There is so much debate and anger and vitriol going on about schools lately. In the end, what I am thinking about it all boils down to a few things.
1. More money does not provide a better education. You've probably heard this over and over, but my school district is pushing the opposite like crazy since the state is cutting back on funding for all public schools. That is, they are pushing for more money from the local taxpayers by asking us, "You don't want to lose the great school district you have, do you?" I'm not sure if they are deluded enough to believe more money makes a better school district, or if they just want the money. I mean, all of you know that here in the USA, many of the school districts that receive the most funding per child, like our very own Washington, DC, perform the worst academically.
I won't deny that this whole formula can be complicated. There are many wealthy families that live in this school district, which could be used as an argument that of course our schools are better. But my family is far from rich, and there are many less than wealthy neighborhoods in this town. The main issue, I think, is people wanting their children to perform up to their potential. Some parents here do ground their kids for less than an A. I don't agree with that, but I think my kids are more than capable of doing mostly A and B level work, and I wouldn't be happy if they were consistently getting Cs and Ds. Mr. BTEG and I also expect them to pay attention in class, study for tests and do their homework, which goes a long way.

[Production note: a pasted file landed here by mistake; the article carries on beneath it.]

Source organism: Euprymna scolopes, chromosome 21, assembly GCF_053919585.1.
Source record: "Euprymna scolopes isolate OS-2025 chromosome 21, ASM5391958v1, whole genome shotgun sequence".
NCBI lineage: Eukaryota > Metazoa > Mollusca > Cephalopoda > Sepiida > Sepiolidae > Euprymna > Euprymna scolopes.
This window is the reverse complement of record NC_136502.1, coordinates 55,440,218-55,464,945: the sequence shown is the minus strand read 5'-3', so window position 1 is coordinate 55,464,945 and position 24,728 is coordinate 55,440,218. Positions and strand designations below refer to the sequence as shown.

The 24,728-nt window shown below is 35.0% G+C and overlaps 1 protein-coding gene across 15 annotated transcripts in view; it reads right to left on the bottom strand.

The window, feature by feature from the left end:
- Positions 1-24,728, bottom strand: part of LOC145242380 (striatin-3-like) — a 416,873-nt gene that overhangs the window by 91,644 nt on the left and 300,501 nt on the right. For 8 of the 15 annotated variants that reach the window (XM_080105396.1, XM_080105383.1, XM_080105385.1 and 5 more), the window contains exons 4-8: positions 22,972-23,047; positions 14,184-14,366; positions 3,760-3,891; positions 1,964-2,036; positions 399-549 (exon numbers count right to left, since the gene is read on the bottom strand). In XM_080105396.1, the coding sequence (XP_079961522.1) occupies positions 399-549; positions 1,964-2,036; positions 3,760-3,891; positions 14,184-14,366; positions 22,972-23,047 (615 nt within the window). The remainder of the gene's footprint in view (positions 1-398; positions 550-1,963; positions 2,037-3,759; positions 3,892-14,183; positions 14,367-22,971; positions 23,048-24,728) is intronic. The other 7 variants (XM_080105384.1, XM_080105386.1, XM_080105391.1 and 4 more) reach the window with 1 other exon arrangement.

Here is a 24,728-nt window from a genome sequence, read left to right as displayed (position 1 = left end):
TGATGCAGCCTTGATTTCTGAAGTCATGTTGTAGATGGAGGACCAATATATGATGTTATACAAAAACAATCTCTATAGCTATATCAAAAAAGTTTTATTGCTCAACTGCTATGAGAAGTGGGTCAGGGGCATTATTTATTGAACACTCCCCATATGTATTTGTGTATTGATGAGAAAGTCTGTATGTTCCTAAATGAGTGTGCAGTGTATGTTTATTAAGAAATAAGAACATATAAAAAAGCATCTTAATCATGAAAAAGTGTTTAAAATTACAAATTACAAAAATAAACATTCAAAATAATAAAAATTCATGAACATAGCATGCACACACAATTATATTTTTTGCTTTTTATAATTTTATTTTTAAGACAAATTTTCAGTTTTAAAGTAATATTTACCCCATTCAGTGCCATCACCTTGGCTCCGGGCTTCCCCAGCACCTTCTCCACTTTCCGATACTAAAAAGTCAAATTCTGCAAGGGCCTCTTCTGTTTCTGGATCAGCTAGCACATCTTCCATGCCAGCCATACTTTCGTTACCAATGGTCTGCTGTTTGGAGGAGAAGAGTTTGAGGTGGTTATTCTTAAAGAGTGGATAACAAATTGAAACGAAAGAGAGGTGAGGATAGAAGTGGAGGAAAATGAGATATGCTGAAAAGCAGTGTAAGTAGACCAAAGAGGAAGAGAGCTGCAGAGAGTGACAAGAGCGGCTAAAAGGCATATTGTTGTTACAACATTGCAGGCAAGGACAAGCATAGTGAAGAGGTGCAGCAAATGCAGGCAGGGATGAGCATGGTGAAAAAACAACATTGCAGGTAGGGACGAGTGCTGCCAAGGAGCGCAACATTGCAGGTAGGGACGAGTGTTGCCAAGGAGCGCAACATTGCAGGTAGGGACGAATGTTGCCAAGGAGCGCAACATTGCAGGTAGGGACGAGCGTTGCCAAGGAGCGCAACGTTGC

Sure, wealthy families and fancy technology and flashy new textbooks can contribute to a good school district. On the other hand, kids from wealthy families can also spend their time doing drugs and having sex. And a teacher who can't educate without an electronic whiteboard and the latest textbook doesn't really deserve the title of teacher.
2. Teachers cannot be immune to economic downturns. I can understand that teachers don't like the idea of no raises, and/or having to pay more for their pensions and health care, maybe even taking a salary cut. But when unemployment is high and the economy is bad, teachers just can't expect not to have to suffer a little financially as well. It's not always about "greed." Look at how your neighbors are doing, how your city is doing, how your state is doing, before you complain.
Oh, and a pet peeve of mine. Teachers are important. So are firefighters, policemen, EMS workers, doctors, nurses, etc. A small collective of people paying salaries simply can't afford to pay all these important people an "important" salary. An actress can't save a life, but she can get more people to see one of her movies on one day alone than a doctor can see in an entire year. For that matter, I think being a mother, the kind that works hard to raise decent human beings, is the most important job there is. But there is absolutely no pay at all for us. Salary does not equal overall worth.
A lot of words for only two points! But this topic is so loaded that I wanted to make myself clear. Thank you if you made it this far!